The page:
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Takeda Group Begins Manufacturing COVID-19 Plasma Treatment Ahead of Approval | Top News

NEW YORK (Reuters) – The Takeda Pharmaceutical Co-led group that is developing a blood plasma treatment for COVID-19 has started manufacturing while the late-stage trial to determine whether it works is ongoing, Takeda Chief Executive Christophe Weber said on Monday.

The group, known as the CoVIg Plasma Alliance, enrolled its first patient in the Phase III trial on Friday after months of delays. It aims to enroll 500 adult patients from the United States, Mexico and 16 other countries and hope to have results by the end of the year.

“The likelihood it works is very high,” Weber said in an interview. “And that’s why we have launched a campaign in order to accelerate the donation of convalescent plasma to manufacture and produce this product.”

The alliance, which includes CSL Behring, Germany’s Biotest AG and other companies, is testing a hyperimmune globulin therapy, which is derived from blood plasma of people who have recovered from COVID-19. Hyperimmune globulin therapy offers a standardized dose of antibodies and does not need to be limited to patients with matching blood types.

That makes it more advanced and convenient than treatment with convalescent plasma drawn from recovered patients.

The manufacturing process is expensive.

Weber said the treatment could be slightly more costly to make than monoclonal antibody treatments like the ones Regeneron Pharmaceuticals Inc and Eli Lilly and Co have developed. The alliance does not intend to profit from the treatment, Weber said.

The Takeda CEO said he does not know how many doses of the treatment the group will be able to produce by the end of the year. That will depend on donations as well as the dosage size they decide to test in the clinical trial.

The trial will test the hyperimmune globulin therapy in combination with Gilead Sciences Inc’s antiviral drug remdesivir compared with patients who get remdesivir alone, he said.

(Reporting by Michael Erman; Editing by Bill Berkrot)

Copyright 2020 Thomson Reuters.

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Convalescent plasma used to produce medicine

LAREDO, Tex. (KGNS) – Over 12,000 people in our area have recovered from COVID-19, meaning thousands could possibly be eligible to donate convalescent plasma.

a person looking at a laptop: The use of convalescent plasma

© Provided by Laredo KGNS-TV
The use of convalescent plasma

Last week we showed you how a recovered patient who wants to donate to the South Texas Blood and Tissue Center would need to travel to San Antonio or wait for a donation drive to be hosted.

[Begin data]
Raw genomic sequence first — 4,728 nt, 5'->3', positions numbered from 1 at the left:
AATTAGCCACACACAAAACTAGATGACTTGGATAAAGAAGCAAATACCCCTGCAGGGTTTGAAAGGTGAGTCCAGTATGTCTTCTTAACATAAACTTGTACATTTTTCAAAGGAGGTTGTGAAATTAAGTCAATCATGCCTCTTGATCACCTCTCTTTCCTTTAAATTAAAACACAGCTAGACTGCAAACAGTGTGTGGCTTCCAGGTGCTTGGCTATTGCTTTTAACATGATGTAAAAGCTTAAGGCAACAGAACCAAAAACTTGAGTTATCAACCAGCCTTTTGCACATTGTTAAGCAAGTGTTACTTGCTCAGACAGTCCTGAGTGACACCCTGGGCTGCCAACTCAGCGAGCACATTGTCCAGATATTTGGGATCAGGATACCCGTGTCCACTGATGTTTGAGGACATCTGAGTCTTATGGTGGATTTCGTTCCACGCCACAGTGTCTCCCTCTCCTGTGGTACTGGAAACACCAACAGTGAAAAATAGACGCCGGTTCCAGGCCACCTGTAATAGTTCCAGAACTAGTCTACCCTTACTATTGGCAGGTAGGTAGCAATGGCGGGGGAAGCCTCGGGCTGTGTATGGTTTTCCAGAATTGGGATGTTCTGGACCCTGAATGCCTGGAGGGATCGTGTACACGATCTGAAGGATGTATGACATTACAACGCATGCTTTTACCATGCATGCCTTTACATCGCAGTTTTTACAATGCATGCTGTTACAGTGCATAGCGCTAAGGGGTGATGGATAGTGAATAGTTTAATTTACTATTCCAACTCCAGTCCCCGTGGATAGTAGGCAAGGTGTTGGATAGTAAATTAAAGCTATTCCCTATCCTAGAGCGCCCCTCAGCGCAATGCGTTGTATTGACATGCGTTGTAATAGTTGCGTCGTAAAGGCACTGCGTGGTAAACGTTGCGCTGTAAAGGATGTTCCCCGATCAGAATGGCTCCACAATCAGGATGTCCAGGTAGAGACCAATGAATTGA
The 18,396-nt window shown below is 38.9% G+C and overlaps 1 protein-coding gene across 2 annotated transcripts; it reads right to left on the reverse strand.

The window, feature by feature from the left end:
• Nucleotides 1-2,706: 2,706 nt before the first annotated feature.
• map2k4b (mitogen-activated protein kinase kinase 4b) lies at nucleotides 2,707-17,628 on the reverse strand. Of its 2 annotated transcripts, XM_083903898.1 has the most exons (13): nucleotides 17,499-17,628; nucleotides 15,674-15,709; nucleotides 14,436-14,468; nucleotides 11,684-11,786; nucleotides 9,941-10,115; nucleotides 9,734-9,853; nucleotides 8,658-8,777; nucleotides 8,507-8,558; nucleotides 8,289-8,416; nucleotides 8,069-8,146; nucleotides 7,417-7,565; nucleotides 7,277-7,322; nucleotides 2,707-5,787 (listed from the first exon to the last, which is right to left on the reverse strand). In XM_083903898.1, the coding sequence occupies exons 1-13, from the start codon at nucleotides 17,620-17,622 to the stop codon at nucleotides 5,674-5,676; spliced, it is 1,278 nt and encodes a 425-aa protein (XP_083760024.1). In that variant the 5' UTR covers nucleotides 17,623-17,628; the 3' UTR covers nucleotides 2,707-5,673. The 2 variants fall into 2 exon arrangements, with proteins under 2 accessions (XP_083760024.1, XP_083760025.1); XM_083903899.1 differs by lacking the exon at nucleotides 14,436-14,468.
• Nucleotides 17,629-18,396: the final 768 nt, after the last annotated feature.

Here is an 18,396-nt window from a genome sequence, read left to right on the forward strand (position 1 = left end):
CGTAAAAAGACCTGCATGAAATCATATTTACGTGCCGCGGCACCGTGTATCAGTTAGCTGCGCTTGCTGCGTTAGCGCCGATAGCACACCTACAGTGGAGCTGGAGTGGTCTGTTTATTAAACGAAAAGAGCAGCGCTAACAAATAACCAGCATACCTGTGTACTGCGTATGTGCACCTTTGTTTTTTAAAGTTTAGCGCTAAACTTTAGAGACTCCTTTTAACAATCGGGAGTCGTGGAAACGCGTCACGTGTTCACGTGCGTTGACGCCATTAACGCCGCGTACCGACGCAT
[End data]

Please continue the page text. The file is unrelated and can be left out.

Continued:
However, commercial plasma centers are also an option and KGNS shares what these facilities are doing with their convalescent plasma donations.

For several decades Grifols, a global healthcare company, has been producing medicine that comes from plasma for the medical industry.

It’s current goal is to develop medication that could possibly treat COVID-19.

“Based on some of our knowledge on plasma medicine, we are looking to produce a medicine that can potentially treat COVID-19,” said Vlasta Hakes of Grifols.

With over 250 plasma centers across the country, it has been in search of COVID-19 survivors.

“We’ve been collecting and other centers across the United States including our centers and Laredo, and once this plasma is collected it actually goes to our manufacturing facility in North Carolina. In North Carolina it is where we start producing the medicine.”

Basically when you donate at plasma centers like Grifols, your convalescent plasma is contributing to medical research and the development of medication, unlike when you donate to non-profit centers, who supply hospitals with convalescent plasma for immediate patient treatment.

After recovering from COVID-19, Kristian Rossell says she always knew she was going to donate her plasma.

“As soon as I got better and as soon as I did some research as to where they were doing it in Laredo, I signed up and came to donate.”

She describes the process as easy and says it’s the least she can do after being one of the lucky ones.

Grifols requires donors to have recovered from COVID-19, proof of a positive lab test, be 28 days or more symptom-free, and commit to a minimum of 2 donations.

“It takes multiple donations to make enough of this medicine. Unlike blood that it’s only one donation that can help many. We need many donations because it takes a lot of donations to make this medicine.”

The company does financially compensate those who donate at its centers.

Grifols says it will now move toward starting clinical trials.

“We are working with the National Institute of Health, and other federal agencies on this trial. So we are waiting, any day it should start.”

Grifols has two location in Laredo under the name Biomat.

Copyright 2020 KGNS. All rights reserved.

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